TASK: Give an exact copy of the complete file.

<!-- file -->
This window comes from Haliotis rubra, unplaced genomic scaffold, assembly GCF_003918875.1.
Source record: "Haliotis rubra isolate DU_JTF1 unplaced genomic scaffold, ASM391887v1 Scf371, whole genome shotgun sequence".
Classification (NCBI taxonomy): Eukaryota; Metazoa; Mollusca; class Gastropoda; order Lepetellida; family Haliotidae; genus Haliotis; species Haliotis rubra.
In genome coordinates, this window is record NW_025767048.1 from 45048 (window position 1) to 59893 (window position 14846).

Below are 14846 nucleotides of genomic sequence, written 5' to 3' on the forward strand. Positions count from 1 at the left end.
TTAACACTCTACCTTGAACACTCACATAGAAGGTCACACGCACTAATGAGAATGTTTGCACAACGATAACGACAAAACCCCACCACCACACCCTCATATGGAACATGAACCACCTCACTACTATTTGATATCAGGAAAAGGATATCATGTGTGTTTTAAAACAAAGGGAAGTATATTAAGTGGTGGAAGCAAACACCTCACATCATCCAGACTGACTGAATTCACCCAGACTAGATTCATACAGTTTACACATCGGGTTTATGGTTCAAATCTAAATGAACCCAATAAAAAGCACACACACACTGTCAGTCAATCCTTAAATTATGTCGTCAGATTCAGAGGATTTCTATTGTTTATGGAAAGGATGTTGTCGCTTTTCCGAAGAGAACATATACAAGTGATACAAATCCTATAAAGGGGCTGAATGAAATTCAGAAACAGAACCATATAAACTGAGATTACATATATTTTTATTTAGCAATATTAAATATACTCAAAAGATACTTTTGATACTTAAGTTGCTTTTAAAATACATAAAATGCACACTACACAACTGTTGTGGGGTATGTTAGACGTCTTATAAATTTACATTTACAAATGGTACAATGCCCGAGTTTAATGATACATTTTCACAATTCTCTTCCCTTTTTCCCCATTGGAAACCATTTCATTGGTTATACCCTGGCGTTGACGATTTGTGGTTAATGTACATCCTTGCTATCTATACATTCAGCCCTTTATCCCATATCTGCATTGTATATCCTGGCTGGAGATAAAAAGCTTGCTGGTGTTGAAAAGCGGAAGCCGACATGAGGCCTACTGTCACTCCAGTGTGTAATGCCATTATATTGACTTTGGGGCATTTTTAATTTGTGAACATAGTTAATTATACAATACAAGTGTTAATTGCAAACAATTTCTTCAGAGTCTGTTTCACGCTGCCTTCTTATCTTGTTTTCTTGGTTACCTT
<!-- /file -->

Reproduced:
This window comes from Haliotis rubra, unplaced genomic scaffold, assembly GCF_003918875.1.
Source record: "Haliotis rubra isolate DU_JTF1 unplaced genomic scaffold, ASM391887v1 Scf371, whole genome shotgun sequence".
Classification (NCBI taxonomy): Eukaryota; Metazoa; Mollusca; class Gastropoda; order Lepetellida; family Haliotidae; genus Haliotis; species Haliotis rubra.
In genome coordinates, this window is record NW_025767048.1 from 45048 (window position 1) to 59893 (window position 14846).

Below are 14846 nucleotides of genomic sequence, written 5' to 3' on the forward strand. Positions count from 1 at the left end.
TTAACACTCTACCTTGAACACTCACATAGAAGGTCACACGCACTAATGAGAATGTTTGCACAACGATAACGACAAAACCCCACCACCACACCCTCATATGGAACATGAACCACCTCACTACTATTTGATATCAGGAAAAGGATATCATGTGTGTTTTAAAACAAAGGGAAGTATATTAAGTGGTGGAAGCAAACACCTCACATCATCCAGACTGACTGAATTCACCCAGACTAGATTCATACAGTTTACACATCGGGTTTATGGTTCAAATCTAAATGAACCCAATAAAAAGCACACACACACTGTCAGTCAATCCTTAAATTATGTCGTCAGATTCAGAGGATTTCTATTGTTTATGGAAAGGATGTTGTCGCTTTTCCGAAGAGAACATATACAAGTGATACAAATCCTATAAAGGGGCTGAATGAAATTCAGAAACAGAACCATATAAACTGAGATTACATATATTTTTATTTAGCAATATTAAATATACTCAAAAGATACTTTTGATACTTAAGTTGCTTTTAAAATACATAAAATGCACACTACACAACTGTTGTGGGGTATGTTAGACGTCTTATAAATTTACATTTACAAATGGTACAATGCCCGAGTTTAATGATACATTTTCACAATTCTCTTCCCTTTTTCCCCATTGGAAACCATTTCATTGGTTATACCCTGGCGTTGACGATTTGTGGTTAATGTACATCCTTGCTATCTATACATTCAGCCCTTTATCCCATATCTGCATTGTATATCCTGGCTGGAGATAAAAAGCTTGCTGGTGTTGAAAAGCGGAAGCCGACATGAGGCCTACTGTCACTCCAGTGTGTAATGCCATTATATTGACTTTGGGGCATTTTTAATTTGTGAACATAGTTAATTATACAATACAAGTGTTAATTGCAAACAATTTCTTCAGAGTCTGTTTCACGCTGCCTTCTTATCTTGTTTTCTTGGTTACCTT